Once a village of its own on the outskirts of Paris, housing artists like Picasso, Renoir and Van Gogh, Montmartre deserves its famous bucolic reputation. At the top of the hill lies Sacré-Coeur, with inarguably THE best sweeping view of the city. There is a trolley (Le funiculaire de Montmartre) that can smoothly whisk you up (and down) the side of the hill if you’re feeling lazy. Tucked away down the winding streets on the north face of the hill you will find the city’s only active vineyard. As you head towards the upper end of the 18th, You’ll find a treasure trove of spices and flavors, thanks to the immigrant communities residing there. If you’re looking for something a bit more, dare we say it, racy, then the titillating show at the Moulin Rouge (that world-famous cabaret from the late 1800s) will provide you with entertainment. Best to leave Grandma at the hotel for this one!
Montmartre used to be a village outside of Paris, and being on a hill, it has some of the city’s best views. But joke’s on you if you think you’ll find a solitary moment on the steps in front of the Sacré-Cœur Basilica to soak it in. You might if you wake up early (or stay out late). But even then, we doubt it. Go around and browse the Place du Tertre (where you’ll have a hard time not getting your portrait done by a beret-clad street artiste). Don’t forget to explore the back side of the hill, facing north—that’s when you’ll feel as if you’ve gone from tourist-central to a charming area with one of Paris’ vineyards. Other highlights here include Avenue Junot, Rue de l’Abreuvoir, Le Lapin Agile, and La Maison Rose. Then, pretend you’ve downed some absinthe à la Van Gogh and stumble down the cobblestoned streets to where he stayed with his brother for a couple of years.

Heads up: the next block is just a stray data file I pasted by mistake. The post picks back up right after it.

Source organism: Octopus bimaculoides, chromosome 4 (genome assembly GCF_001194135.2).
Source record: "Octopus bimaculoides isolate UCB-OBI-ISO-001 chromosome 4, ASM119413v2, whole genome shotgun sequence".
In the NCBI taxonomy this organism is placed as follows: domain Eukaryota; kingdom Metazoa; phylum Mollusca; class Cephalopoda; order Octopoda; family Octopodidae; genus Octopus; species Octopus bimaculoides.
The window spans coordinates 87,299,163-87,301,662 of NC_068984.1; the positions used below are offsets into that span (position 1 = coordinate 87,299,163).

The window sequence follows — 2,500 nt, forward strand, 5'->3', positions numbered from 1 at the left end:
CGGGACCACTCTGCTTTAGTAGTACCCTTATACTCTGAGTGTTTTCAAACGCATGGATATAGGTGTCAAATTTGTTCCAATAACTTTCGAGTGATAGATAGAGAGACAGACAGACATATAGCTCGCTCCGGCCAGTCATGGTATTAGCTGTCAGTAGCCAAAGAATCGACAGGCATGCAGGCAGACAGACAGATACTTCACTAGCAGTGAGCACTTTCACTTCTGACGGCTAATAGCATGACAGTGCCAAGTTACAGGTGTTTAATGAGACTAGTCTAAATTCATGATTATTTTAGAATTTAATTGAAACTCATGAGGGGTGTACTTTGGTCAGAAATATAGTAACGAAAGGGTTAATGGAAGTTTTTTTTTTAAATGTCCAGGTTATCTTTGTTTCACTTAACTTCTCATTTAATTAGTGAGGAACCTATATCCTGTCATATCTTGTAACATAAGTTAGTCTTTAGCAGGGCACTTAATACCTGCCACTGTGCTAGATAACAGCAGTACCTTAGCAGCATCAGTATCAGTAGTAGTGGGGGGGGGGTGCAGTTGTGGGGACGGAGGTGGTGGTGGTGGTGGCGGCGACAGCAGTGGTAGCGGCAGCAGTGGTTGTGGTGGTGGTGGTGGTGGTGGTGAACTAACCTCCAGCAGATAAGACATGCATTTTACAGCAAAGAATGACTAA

Barbès Rochechouart / La Goutte d’Or
Do you want to see the Paris that keeps it real? This area, bordering the 19th and 10th arrondissements, will smash any beret-wearing, croissant-eating clichés of Paris you may have — all in a very good way. Visit one of Paris’ largest and most colorful African markets, and don’t forget to check out Le Louxor theater, built in 1921 with neo-Egyptian architecture, preferably after snagging some North African goodies.
The La Chapelle quarter also borders the 10th and 19th arrondissements. It’s quite multicultural, and towards the end of the 18th and start of the 10th, you’ll find Little India and a Hindu Temple. No need to venture towards the northern area of the quarter as there isn’t much to see or do.